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The Charity Commission’s Jediism religion decision is a rogue one

The force is not strong enough for the Charity Commission. Anton_Inavov/

Jediism is not a religion – or at least so says the Charity Commission. The body which decides whether an organisation can be registered as a charity in England and Wales has rejected an application by the Temple of the Jedi Order (TOTJO).

What seemingly started as a joke, has now attracted 177,000 followers in the UK – making it the seventh most popular religion. It draws on the mythology of the Star Wars films but “does not base its focus on myth and fiction, but on the real life issues and philosophies that are at the source of myth”.

By applying for charity status, TOTJO sought to advance the religion of Jediism. Though its followers may argue that the commission’s lack of faith is disturbing, there is actually a long and complex case law on the definition of religion.

The Charity Commission’s rejection of the TOTJO’s application was the first major decision on what “religion” means since the Supreme Court’s in the case of Hodkin. This 2013 judgment ruled that a Church of Scientology chapel could be registered as a place of religious worship for the solemnisation of marriage. Previously the commission had held that the Church of Scientology was not a religion for the purposes of charity law.

This latest decision on Jediism has been the Charity Commission’s first opportunity to show how Hodkin has affected its understanding of the definition of religion. Unfortunately, in deciding not to give the TOTJO charity status, it has made three missteps that are likely to lead to a more conservative and confused approach to the future legal definition of religion.

Secular exclusion

The commission relied upon the Hodkin decision to make a distinction between the secular and non-secular, stating that to be a religion there needs to be a “belief in one or more gods or spiritual or non-secular principles or things”. Excluding secular belief systems from the definition of religion made sense in the Hodkin case because there are other legal provisions that allow for secular wedding services on approved premises. However, there is no argument for making a distinction between secular and non-secular beliefs for the purposes of charity law.

Under the Charities Act 2011 religions which do not involve belief in a god can be charitable. Yet, the Jediism decision now means that beliefs like atheism or humanism would not be charitable, since they lack the “necessary spiritual or non-secular element”.

Hmm, contradictory this is. So religions that do not involve belief in a god will only be religions if they are spiritual and non-secular? But what of beliefs like paganism and witchcraft, or ecological and ideological movements? Followers would probably have a very different opinion whether they are spiritual or not.

Understanding worship

The commission continued to restate its long held assertion that a belief must be “expressed by worship”, and adopted a narrow view of what “worship” means. Curiously in this part of its decision, the commission did not mention Hodkin. If it had turned to Hodkin for advice, it would have found that the Supreme Court held that the definition of worship should be considered separately to the definition of religion, and that a wide approach to defining what worship is should be taken.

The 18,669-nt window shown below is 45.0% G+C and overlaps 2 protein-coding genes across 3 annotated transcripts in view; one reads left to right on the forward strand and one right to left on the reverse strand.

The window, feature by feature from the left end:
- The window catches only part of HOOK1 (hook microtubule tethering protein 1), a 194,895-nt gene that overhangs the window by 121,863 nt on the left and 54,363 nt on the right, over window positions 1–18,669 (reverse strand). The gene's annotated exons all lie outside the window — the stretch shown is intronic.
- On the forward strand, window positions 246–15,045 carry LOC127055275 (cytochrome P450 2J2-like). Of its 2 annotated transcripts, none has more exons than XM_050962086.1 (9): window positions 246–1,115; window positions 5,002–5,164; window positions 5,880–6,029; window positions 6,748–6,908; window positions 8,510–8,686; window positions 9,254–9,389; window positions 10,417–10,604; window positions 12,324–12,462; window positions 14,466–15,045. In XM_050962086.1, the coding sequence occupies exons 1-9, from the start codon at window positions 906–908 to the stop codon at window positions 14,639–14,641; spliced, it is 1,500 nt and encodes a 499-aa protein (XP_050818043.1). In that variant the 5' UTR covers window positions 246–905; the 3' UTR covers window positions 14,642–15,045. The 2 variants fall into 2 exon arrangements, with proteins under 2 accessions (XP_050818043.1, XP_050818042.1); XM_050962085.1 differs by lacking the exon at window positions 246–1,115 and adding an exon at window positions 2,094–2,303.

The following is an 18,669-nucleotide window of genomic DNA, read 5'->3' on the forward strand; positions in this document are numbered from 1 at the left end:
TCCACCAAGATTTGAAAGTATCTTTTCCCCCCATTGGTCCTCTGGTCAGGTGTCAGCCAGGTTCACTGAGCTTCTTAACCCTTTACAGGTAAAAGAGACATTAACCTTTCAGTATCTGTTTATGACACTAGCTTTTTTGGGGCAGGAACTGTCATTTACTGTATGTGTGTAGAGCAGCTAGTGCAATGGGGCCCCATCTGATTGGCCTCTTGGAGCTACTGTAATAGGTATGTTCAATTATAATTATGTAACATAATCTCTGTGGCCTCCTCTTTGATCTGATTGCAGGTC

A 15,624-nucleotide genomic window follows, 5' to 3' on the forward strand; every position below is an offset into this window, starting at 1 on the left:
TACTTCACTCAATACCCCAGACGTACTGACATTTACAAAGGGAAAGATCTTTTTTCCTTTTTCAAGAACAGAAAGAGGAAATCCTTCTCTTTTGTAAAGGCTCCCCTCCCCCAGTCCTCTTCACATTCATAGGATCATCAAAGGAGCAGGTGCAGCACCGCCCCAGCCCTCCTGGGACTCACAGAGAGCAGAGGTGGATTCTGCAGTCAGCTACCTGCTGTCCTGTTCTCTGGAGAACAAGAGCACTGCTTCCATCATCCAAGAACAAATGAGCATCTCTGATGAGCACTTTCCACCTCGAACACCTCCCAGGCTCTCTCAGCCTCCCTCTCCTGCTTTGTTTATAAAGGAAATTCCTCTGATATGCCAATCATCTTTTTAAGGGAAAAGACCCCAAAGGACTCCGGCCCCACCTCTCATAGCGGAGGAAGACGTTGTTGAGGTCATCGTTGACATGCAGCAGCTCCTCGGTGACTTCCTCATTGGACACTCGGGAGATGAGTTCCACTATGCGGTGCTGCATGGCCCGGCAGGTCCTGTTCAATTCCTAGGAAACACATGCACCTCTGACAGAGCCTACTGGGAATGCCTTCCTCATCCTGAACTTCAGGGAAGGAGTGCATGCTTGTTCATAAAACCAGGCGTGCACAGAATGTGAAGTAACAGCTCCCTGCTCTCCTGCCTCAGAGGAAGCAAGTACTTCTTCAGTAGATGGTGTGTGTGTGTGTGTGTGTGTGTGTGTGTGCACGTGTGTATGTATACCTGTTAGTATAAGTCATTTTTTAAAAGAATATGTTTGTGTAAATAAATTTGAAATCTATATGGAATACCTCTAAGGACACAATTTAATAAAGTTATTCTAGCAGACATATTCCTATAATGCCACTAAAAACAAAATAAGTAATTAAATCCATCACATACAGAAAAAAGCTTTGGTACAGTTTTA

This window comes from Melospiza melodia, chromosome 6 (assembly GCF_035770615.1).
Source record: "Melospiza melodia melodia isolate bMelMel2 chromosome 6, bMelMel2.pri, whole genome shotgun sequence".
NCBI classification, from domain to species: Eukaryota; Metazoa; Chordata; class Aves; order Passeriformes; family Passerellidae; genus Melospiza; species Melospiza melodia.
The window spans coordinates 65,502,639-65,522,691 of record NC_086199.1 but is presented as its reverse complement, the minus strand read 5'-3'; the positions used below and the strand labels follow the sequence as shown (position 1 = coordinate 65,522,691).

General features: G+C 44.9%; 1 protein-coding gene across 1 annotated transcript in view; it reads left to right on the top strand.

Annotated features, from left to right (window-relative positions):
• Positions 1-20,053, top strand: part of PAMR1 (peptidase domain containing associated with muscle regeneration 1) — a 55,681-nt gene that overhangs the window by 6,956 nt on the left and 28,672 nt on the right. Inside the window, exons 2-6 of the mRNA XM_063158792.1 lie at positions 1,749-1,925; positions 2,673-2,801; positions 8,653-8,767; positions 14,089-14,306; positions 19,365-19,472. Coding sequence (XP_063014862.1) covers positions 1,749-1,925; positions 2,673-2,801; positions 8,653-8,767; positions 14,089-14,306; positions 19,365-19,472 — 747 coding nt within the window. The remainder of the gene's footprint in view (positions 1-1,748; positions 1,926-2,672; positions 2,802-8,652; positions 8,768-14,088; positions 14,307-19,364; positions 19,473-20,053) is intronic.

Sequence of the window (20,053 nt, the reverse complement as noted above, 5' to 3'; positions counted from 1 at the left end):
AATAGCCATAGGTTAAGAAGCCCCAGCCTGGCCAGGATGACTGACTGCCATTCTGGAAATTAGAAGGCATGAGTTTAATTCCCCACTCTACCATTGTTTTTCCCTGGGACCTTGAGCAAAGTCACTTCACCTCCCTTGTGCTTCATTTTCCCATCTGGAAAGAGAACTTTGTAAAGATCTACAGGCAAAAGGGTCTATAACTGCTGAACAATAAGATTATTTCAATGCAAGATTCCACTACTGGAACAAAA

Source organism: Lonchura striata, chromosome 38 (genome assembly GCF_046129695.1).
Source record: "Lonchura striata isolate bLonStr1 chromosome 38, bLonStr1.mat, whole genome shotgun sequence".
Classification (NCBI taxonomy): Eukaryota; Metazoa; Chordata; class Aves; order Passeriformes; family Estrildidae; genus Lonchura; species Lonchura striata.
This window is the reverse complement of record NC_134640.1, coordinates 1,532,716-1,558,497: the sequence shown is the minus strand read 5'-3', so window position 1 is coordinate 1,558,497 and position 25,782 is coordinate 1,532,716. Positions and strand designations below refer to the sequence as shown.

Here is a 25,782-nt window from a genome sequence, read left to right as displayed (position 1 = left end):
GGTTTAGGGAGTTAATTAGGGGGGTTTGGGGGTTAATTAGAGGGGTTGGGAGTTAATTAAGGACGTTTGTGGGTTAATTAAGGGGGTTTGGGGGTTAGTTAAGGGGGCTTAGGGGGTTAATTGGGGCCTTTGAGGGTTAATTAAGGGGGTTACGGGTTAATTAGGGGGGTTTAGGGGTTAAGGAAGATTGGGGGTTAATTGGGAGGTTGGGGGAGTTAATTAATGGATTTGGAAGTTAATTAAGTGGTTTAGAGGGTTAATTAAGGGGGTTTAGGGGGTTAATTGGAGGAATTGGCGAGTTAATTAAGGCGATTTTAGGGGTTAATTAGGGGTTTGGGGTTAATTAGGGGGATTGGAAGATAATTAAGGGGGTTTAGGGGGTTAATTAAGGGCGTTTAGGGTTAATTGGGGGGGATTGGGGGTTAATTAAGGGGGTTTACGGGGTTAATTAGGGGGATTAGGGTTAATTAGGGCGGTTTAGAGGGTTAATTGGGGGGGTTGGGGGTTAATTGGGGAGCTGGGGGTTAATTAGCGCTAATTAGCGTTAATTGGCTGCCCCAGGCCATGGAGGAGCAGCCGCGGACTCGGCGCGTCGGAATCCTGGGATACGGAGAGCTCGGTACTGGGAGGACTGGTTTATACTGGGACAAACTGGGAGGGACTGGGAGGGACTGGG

Going against the Supreme Court, the commission said that evidence of meditation and sermons, and transcripts of live services did not constitute worship. Oddly, it weighed its decision heavily on two factors: the fact that the TOTJO is an entirely web-based organisation, and “that Jediism may be adopted as a lifestyle choice as opposed to a religion”.

This conservative approach rejects the possibility that religious activity can occur online, and polices a rigid and artificial line between religion and “lifestyle choices”. Looking at this distinction alone, it seems like anyone could potentially just arbitrarily decide what is and isn’t a religion, despite the evidence.

Institutional understanding

The commission also stated that religions need to have a degree of cogency, cohesion, seriousness and importance – a requirement adopted from the European Court of Human Rights (ECHR) case law, which was not discussed in Hodkin.

However, the commission has introduced a number of new requirements in addition to the ECHR’s, which suggest it was assuming a Western institutionalised understanding of what a religion is.

It spoke of the need for religions to be “distinct”. Given that religions have historically developed from one another and have many beliefs in common, this is a tough requirement. Furthermore, it looked for “evidence of an objective understanding of Jediism”, and held that Jediism was a “loose framework of ideas with some common ground which individuals may interpret as they see fit”. It is accepted in English law that individuals will make different interpretations of their faith from their co-religionists, but the commission has overlooked this.

The Charity Commission took the view that we should not recognise everything that chooses to call itself a “religion” as a religion. This has long been the position of English law, but it requires a line to be drawn between what is protected and what is not. The commission has essentially made a number of conservative and arbitrary assumptions about religion in drawing that line, ultimately meaning that Jediism has been left out in the cold – without even a Tauntaun to keep it warm.

So should Jediism be regarded as a religion? That’s a question on which different people may reach opposite conclusions. But it is important that the law is made clear. This decision will lead to further confusion, not just for the TOTJO but for others, too.

Perhaps a future case will give us a new hope.

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